Layla shaded her eyes as she looked out over the sea, watching the sun slipping below the horizon in the west. Like a giant, orange ball of fire it hovered and shimmered as it sank inch by inch from the sky, looking for the world as if it were being swallowed by the sea. It was not hard to understand how people once believed the world to be flat. The sea was as calm as a mill pond, barely a breath of wind stirred its surface and, far off on the horizon, it just appeared to drop away.
She glanced at her watch: 19.30hrs. Damn him. He wasn’t coming. She’d already given him half an hour’s grace but he hadn’t arrived. Tears smarted in her eyes – from the sun’s glare she told herself. After all, a British officer wouldn’t cry over a man, especially not one as annoying as Porter. She turned away from the ocean and took a sip of the coffee from the Styrofoam cup she held in her hand. It was hot and bitter, like her mood.
“You have to go – delay any longer and you will miss the tide,” Sam Henderson said.
“I know. It’s just…”
“He’s one of your men and it goes against the grain to abandon him.”
Layla smiled and nodded her head slowly.
“It does and with Porter it’s becoming a habit. If I didn’t know him better, I’d say he does it to annoy me.”
“Layla, get on the boat. If I hear anything from Porter, I will let you know.”
“And help, if he needs it?”
“That goes without saying. After all, we have “a special relationship”, don’t we?”
“Not as special as it once was under past governments. Do you know why I’m prevaricating?”
“I can guess: you have to go back and tell the PM his daughter is still missing.”
“That and telling Porter’s daughter he is missing again.”
“I don’t envy you but…”
“I know. I have to go.”
She jumped down on to the deck.
“Tell Scott, if he is ever in London, to look me up.”
“I’ll be sure to.”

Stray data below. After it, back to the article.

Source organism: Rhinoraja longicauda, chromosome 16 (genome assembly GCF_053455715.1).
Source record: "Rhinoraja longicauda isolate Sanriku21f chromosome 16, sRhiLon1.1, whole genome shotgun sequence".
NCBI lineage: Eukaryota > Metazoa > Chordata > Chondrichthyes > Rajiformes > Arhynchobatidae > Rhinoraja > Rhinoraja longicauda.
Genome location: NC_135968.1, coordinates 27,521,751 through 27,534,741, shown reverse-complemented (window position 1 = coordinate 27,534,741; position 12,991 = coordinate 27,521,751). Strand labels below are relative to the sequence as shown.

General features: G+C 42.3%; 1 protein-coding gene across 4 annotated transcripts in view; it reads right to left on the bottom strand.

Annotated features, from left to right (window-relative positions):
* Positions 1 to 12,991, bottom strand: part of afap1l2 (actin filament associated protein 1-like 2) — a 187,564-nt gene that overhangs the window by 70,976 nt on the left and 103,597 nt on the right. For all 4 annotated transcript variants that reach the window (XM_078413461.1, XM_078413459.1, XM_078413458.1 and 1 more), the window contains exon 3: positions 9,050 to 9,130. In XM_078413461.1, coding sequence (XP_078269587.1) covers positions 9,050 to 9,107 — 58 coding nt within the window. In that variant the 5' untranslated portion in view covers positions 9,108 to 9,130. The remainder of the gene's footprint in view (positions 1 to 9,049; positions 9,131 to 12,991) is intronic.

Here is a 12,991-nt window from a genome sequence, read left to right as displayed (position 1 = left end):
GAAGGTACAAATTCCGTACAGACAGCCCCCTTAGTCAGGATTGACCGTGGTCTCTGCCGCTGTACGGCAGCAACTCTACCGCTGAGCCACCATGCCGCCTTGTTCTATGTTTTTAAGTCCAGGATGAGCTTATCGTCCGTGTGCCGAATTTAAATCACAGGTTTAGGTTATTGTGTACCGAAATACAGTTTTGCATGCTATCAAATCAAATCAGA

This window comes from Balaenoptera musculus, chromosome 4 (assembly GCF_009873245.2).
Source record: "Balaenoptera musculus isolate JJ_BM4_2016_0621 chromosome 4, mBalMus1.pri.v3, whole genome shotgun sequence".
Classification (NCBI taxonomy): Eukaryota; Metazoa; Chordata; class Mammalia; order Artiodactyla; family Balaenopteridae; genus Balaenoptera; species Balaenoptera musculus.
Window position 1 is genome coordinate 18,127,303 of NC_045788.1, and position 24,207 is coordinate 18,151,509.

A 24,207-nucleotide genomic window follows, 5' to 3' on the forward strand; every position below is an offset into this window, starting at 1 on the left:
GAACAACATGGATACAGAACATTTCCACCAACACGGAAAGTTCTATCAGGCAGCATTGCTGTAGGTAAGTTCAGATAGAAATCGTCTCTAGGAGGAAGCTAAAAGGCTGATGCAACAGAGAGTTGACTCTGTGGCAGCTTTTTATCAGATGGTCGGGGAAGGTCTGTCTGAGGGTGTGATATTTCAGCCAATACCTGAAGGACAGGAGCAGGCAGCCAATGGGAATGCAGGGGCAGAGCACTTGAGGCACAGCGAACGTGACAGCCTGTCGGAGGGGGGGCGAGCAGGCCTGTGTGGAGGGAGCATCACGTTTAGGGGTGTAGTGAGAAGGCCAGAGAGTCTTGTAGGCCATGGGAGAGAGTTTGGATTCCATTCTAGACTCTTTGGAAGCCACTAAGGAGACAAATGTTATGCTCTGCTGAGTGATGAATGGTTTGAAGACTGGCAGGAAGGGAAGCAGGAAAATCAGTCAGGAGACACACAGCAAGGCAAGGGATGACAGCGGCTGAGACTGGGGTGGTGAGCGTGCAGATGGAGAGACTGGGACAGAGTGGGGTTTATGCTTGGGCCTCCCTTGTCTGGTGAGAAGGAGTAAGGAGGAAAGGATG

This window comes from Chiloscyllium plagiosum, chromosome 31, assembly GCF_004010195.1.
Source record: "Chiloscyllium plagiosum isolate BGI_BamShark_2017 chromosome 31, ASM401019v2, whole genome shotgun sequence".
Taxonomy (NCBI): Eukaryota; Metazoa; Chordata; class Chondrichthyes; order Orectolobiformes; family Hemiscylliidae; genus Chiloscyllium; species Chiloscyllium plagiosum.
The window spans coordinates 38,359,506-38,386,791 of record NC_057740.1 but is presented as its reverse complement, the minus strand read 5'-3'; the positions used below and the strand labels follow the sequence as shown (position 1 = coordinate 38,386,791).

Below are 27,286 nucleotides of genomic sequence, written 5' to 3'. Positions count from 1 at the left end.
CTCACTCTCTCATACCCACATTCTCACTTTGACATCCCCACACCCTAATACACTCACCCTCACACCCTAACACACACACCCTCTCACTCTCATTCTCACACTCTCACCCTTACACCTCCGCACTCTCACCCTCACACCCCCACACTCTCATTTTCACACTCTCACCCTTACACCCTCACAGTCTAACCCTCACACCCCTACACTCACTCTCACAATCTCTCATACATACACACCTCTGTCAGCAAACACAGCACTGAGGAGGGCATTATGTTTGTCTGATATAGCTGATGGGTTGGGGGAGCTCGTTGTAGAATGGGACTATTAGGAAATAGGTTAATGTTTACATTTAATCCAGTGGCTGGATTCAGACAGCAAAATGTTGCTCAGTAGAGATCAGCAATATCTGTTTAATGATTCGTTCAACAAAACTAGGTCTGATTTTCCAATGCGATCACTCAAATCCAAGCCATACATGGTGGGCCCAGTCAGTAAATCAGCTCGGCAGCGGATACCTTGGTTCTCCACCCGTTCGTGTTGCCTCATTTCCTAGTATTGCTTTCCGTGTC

Layla stood rooted to the spot until the harbour disappeared from view, praying that Porter would appear. A fool’s errand – she knew he would not. Finally, as the sun slipped completely away and the night air became cool, she turned and went below where, in the privacy of the cabin, she let her tears fall.
If this was dying, it wasn’t what he’d expected. It wasn’t restful or peaceful; there was no orchestral music or white light that he was moving steadily towards and, thankfully, no fiery furnace, although, given his mortal transgressions, it wouldn’t have surprised him if there had been.
No, there were strange nightmares – drug induced probably. They contained images, grotesque and distorted, of what had happen in Iraq and Afghanistan. Diane and Lexie, with twin expressions of anger, pain and disappointment, kept appearing, mocking him, saying he’d never amount to anything and, finally, of Pemberton, laughing and saying the tribunal hadn’t really cleared him, it had all been some elaborate joke.
He knew that he was thrashing about and calling out at times – powerless to stop. Comfort came though; a cool cloth soothed his heated skin and soft arms encircled him, as if the person was trying to absorb his pain. He tried to open his eyes to identify who it was but, when he did, he was unable to focus. He knew it was a woman; the words she murmured were too melodious for a man.
Periodically, pain ripped through his side, but then the woman brought a cup of some bitter tasting fluid to his lips and made him drink the foul liquid. After a while, the pain subsided, proving the old saying that if it tasted nasty it was doing you good. Occasionally, as she gave him medicine or water, a lock of long hair tickled his skin. Who was it – a nurse maybe?
Often he found his mind wandering to Rhiannon. Had she made it to safety? He hoped so. She didn’t deserve to die out here in the jungle. She deserved to meet her father and he couldn’t help but think that Clarendon deserved to see his daughter – get to know her. Daughter. God, he needed to see Alex. To hold her in his arms and make her world right again – as if it ever could be after all she’d witnessed. This made him become agitated and he fancied he cried out again. Once more, he felt the strange woman’s presence. The water she used to cool his brow must be scented, he thought, as he inhaled the subtle perfume that accompanied her touch.